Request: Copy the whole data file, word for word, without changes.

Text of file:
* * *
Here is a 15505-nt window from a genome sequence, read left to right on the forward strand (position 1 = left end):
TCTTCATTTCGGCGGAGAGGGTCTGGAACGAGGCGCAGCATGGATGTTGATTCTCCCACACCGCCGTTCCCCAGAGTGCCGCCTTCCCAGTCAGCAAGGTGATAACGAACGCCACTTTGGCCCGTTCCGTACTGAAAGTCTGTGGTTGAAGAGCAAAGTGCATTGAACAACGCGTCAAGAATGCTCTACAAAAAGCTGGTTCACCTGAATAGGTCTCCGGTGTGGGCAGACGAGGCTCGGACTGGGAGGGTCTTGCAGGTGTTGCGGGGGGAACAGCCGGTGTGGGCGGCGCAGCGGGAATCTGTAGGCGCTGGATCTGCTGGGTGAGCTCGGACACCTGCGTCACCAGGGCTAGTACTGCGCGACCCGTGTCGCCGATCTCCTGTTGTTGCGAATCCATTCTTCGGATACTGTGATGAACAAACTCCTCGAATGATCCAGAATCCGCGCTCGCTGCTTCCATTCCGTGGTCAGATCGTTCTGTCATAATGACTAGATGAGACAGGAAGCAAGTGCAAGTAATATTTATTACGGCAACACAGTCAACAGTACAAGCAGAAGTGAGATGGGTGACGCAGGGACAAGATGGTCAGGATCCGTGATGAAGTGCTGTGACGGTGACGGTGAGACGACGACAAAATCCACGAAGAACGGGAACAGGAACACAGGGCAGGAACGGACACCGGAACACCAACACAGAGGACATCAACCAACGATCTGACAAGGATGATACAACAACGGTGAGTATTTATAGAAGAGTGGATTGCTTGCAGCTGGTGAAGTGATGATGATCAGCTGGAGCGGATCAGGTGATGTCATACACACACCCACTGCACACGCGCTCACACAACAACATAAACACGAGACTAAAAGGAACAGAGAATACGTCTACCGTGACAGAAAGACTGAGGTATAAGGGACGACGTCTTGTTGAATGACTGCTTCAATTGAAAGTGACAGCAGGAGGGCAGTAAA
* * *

Here is a 15505-nt window from a genome sequence, read left to right on the forward strand (position 1 = left end):
TCTTCATTTCGGCGGAGAGGGTCTGGAACGAGGCGCAGCATGGATGTTGATTCTCCCACACCGCCGTTCCCCAGAGTGCCGCCTTCCCAGTCAGCAAGGTGATAACGAACGCCACTTTGGCCCGTTCCGTACTGAAAGTCTGTGGTTGAAGAGCAAAGTGCATTGAACAACGCGTCAAGAATGCTCTACAAAAAGCTGGTTCACCTGAATAGGTCTCCGGTGTGGGCAGACGAGGCTCGGACTGGGAGGGTCTTGCAGGTGTTGCGGGGGGAACAGCCGGTGTGGGCGGCGCAGCGGGAATCTGTAGGCGCTGGATCTGCTGGGTGAGCTCGGACACCTGCGTCACCAGGGCTAGTACTGCGCGACCCGTGTCGCCGATCTCCTGTTGTTGCGAATCCATTCTTCGGATACTGTGATGAACAAACTCCTCGAATGATCCAGAATCCGCGCTCGCTGCTTCCATTCCGTGGTCAGATCGTTCTGTCATAATGACTAGATGAGACAGGAAGCAAGTGCAAGTAATATTTATTACGGCAACACAGTCAACAGTACAAGCAGAAGTGAGATGGGTGACGCAGGGACAAGATGGTCAGGATCCGTGATGAAGTGCTGTGACGGTGACGGTGAGACGACGACAAAATCCACGAAGAACGGGAACAGGAACACAGGGCAGGAACGGACACCGGAACACCAACACAGAGGACATCAACCAACGATCTGACAAGGATGATACAACAACGGTGAGTATTTATAGAAGAGTGGATTGCTTGCAGCTGGTGAAGTGATGATGATCAGCTGGAGCGGATCAGGTGATGTCATACACACACCCACTGCACACGCGCTCACACAACAACATAAACACGAGACTAAAAGGAACAGAGAATACGTCTACCGTGACAGAAAGACTGAGGTATAAGGGACGACGTCTTGTTGAATGACTGCTTCAATTGAAAGTGACAGCAGGAGGGCAGTAAA